We Can't Let Our Guard Down

By J. Michael Barrett
Special to washingtonpost.com's Think Tank Town
Wednesday, November 29, 2006; 12:00 AM

In the heat of this past year's election debate, Democrats fiercely criticized the Patriot Act and NSA programs that monitor terrorist phone calls and bank transactions. As Democrats now assume the responsibility of governing, Americans should hope that our new Congressional leadership will closely examine the evidence on these important national security measures before taking any hasty legislative action.

The terror threat the U.S. faces is still very real. This was illustrated earlier this month when al-Qaeda henchman Dihren Barot was sentenced to life in prison by a London court and the press was allowed to report the details of his plans to bomb the New York Stock Exchange, the Citigroup and Prudential corporate headquarters, and the World Bank in Washington.

British prosecutors introduced reams of evidence that included notebooks and computer files filled with his explicit plans, recipes for deadly chemicals, surveillance videotapes, and letters to al-Qaeda leaders in Pakistan describing his plots.

Barot's U.S. scheme included loading limousines with gas cylinders and exploding them near or underneath the targeted buildings. Similarly, his plans for London included driving a hi-jacked gasoline tanker into a hotel lobby, detonating a radiation-laden "dirty bomb," a chemical attack on a train to Heathrow airport, and creating a massive explosion in the London Tube that was designed to flood the system with water from the River Thames.

During the trial, Barot's lawyers argued that that while he was certainly a religious fanatic, he did not pose a serious terror threat because he never secured the funding or the bomb-making materials to carry out his plans. This mimics a theme that seems to be gaining increasing currency among the punditry in the U.S.: that the government has been overzealous in its prosecution of suspected terrorists. This is a dangerous path for four significant reasons.

First, while some terror schemes may look amateurish -- and thus invite criticism of prosecutors who move against them -- they cannot simply be dismissed. As Timothy McVeigh showed us, one disturbed man with a rental truck and a few hundred pounds of fertilizer can cause an awful lot of death and destruction.

Second, in the case of mass casualty terrorism, law enforcement cannot wait until the last moment before an attack to arrest a suspect. Just imagine the outcry if Barot had successfully driven a gasoline tanker into the lobby of a hotel and it later came to light that British intelligence had him in their sights but failed to act. If law enforcement must wait until a plot is put into motion, we will surely suffer many more deadly blows.

Third, the "homegrown" terror threat cannot be ignored. Born and raised a Hindu in India, Barot's parents brought him to England as a small child. It was only later, at the age of 20, that he joined a radical mosque and converted to Islam. While the homegrown terrorist threat to the U.S. may not be a mirror image of that in Madrid or London, it is naïve not to accept that such attacks will likely occur here as well. This was indeed the case in last summer's plot to attack Los Angeles area synagogues and military installations, a plot foiled by alert local police but planned by a group of ex-cons who had converted to Islam while in California state prison.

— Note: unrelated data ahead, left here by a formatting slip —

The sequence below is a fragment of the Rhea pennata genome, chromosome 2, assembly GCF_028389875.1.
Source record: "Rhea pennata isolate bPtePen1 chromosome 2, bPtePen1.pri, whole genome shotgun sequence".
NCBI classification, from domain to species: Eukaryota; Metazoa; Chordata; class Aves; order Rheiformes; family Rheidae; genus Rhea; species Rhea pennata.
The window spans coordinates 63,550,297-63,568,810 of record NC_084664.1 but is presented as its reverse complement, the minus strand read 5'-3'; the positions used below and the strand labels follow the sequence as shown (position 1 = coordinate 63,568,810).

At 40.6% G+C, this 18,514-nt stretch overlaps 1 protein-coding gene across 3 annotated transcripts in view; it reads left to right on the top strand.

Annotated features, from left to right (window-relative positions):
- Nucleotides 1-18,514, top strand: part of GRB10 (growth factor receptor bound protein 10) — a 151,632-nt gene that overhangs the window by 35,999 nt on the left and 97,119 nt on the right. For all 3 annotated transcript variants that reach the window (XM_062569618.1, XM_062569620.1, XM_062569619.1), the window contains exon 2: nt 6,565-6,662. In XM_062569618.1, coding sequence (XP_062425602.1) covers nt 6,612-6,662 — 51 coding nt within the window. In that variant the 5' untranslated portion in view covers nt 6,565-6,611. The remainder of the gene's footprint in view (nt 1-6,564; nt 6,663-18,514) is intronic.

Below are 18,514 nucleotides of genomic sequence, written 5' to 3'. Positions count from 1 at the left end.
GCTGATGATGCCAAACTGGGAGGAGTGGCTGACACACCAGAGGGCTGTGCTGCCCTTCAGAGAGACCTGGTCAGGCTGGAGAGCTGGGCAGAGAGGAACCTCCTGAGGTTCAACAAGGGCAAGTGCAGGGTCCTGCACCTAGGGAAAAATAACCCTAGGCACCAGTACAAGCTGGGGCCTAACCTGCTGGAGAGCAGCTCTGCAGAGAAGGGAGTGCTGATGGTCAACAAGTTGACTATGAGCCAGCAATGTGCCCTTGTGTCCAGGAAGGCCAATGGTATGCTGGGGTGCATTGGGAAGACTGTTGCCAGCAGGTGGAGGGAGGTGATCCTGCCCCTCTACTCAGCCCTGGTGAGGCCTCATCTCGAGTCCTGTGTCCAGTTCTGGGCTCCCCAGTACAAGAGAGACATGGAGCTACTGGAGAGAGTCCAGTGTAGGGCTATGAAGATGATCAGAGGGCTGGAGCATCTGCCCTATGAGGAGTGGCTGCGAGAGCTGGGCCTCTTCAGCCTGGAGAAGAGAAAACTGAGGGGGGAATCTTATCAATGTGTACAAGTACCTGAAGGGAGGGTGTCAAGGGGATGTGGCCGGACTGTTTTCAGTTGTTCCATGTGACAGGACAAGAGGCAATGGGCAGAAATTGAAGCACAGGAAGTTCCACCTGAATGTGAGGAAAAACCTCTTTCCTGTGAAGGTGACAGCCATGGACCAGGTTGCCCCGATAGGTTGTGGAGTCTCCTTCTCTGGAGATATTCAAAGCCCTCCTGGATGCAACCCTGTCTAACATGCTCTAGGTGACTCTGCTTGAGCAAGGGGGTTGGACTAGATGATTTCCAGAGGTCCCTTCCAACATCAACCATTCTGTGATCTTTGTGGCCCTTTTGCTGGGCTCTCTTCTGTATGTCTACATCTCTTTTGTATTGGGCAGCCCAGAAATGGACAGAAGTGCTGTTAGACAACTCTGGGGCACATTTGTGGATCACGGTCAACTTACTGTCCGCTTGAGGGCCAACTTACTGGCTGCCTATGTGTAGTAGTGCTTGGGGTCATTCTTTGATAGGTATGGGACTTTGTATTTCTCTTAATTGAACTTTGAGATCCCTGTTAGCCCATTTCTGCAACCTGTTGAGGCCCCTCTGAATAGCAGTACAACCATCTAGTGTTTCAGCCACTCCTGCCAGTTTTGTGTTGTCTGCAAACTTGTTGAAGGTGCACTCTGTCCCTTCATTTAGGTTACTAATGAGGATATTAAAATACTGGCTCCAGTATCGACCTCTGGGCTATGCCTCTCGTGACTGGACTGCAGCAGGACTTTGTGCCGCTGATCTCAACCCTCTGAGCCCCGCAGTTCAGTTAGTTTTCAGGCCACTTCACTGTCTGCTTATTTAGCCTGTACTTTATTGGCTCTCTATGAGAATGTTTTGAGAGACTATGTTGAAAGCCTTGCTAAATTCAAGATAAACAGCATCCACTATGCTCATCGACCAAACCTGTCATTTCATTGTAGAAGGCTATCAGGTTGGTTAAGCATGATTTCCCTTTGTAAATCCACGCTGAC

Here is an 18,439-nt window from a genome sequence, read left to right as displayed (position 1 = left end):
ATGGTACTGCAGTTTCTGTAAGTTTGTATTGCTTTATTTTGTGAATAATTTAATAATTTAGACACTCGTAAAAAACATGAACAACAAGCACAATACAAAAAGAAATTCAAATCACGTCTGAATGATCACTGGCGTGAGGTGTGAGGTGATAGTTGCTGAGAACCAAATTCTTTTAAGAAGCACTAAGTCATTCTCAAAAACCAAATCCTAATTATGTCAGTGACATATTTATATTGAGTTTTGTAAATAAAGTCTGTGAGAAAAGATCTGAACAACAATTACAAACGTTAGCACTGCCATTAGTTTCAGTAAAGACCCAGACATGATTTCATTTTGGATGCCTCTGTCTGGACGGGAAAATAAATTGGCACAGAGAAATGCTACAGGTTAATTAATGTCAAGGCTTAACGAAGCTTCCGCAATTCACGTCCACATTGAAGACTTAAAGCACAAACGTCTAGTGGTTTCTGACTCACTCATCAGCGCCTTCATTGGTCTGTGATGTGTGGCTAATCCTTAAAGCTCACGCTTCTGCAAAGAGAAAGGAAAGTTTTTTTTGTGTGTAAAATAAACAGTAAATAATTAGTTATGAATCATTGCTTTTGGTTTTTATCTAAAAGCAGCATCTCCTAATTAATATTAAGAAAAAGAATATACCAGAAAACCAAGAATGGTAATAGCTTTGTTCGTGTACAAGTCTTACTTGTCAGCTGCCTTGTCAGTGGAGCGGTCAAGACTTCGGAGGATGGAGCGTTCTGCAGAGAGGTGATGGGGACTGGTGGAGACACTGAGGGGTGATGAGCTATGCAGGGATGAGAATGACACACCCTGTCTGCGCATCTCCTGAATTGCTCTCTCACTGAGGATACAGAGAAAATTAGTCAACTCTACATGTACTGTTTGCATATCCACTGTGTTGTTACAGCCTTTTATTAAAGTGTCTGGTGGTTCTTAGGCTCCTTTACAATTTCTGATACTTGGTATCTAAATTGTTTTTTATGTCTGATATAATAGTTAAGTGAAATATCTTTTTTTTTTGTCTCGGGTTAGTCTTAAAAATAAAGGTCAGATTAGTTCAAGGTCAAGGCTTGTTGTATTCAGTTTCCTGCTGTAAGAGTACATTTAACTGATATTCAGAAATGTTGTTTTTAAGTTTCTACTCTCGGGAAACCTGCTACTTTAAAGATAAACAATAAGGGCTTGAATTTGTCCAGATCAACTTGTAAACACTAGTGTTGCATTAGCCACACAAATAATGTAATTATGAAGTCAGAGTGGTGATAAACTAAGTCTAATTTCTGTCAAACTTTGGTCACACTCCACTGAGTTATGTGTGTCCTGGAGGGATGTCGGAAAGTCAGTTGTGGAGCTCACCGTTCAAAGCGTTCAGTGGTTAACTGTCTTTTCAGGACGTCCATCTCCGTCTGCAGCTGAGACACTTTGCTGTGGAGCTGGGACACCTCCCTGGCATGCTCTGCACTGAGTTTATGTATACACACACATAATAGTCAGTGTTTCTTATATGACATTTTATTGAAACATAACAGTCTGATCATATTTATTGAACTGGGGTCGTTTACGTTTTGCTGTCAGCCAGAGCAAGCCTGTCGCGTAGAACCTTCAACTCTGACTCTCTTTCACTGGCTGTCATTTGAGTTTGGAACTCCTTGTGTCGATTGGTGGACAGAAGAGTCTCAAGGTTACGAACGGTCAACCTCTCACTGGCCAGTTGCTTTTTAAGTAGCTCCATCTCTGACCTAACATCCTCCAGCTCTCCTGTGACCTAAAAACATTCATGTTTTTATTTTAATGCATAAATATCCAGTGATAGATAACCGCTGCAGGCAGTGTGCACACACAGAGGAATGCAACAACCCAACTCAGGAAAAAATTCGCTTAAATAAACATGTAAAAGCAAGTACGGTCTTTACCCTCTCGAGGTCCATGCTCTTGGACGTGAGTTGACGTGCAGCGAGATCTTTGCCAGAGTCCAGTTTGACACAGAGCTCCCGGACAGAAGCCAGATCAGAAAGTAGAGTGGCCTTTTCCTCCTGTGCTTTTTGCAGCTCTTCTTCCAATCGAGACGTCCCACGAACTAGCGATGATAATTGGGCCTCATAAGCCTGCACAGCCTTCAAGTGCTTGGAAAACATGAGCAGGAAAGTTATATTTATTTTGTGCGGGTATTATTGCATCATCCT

Finally, the Barot case -- which reveals a meticulous investigation and timely information sharing between the British law enforcement and intelligence communities -- offers a positive lesson regarding the use of "Intelligence-Led Policing."

"Intelligence-Led Policing" can best be described as a disciplined management approach in which targeted information is collected and shared among law enforcement agencies and fed into an analytical intelligence cycle so that priorities can be established and the most pressing threats can be dealt with in a focused manner. Unfortunately, it has yet to be fully embraced in the United States due to concerns over domestic intelligence collection.

State and regional fusion centers that pool and analyze information from multiple jurisdictions are a major step in the right direction. In a recent speech, President Bush noted the importance of linking terrorist information across jurisdictions and called state and local police "the front line of defeating terror." Fusion centers now exist in nearly every state and will be crucial in the years ahead in improving our nation's intelligence-gathering and sharing capabilities.

Of course we cannot repeat the mistakes of the past, which saw law enforcement illegally spy on antiwar and civil rights groups. Uniform training procedures and standards on how intelligence is gathered, stored, and accessed need to be developed in order to safeguard citizens' privacy and civil rights. But we should not return to the pre-9/11 days by rebuilding the "wall" that existed between law enforcement and the intelligence community.

The 9/11 Commission focused most of its recommendations on the subject of intelligence gathering and information sharing. Congressional Democrats should be very wary of weakening the sensible steps our government has taken to improve our efforts in these areas -- or they may find themselves answering to some future blue-ribbon commission after another terror attack.

Simply hoping our government somehow stumbles upon terrorist plotters is not a reliable counter-terrorism strategy. We have to use our law enforcement capacity to go out and look. As the Barot case shows us, the stakes are simply too high.

J. Michael Barrett is the Harbinger/ICx Technologies Fellow in Homeland Security at the Manhattan Institute's Center for Policing Terrorism.

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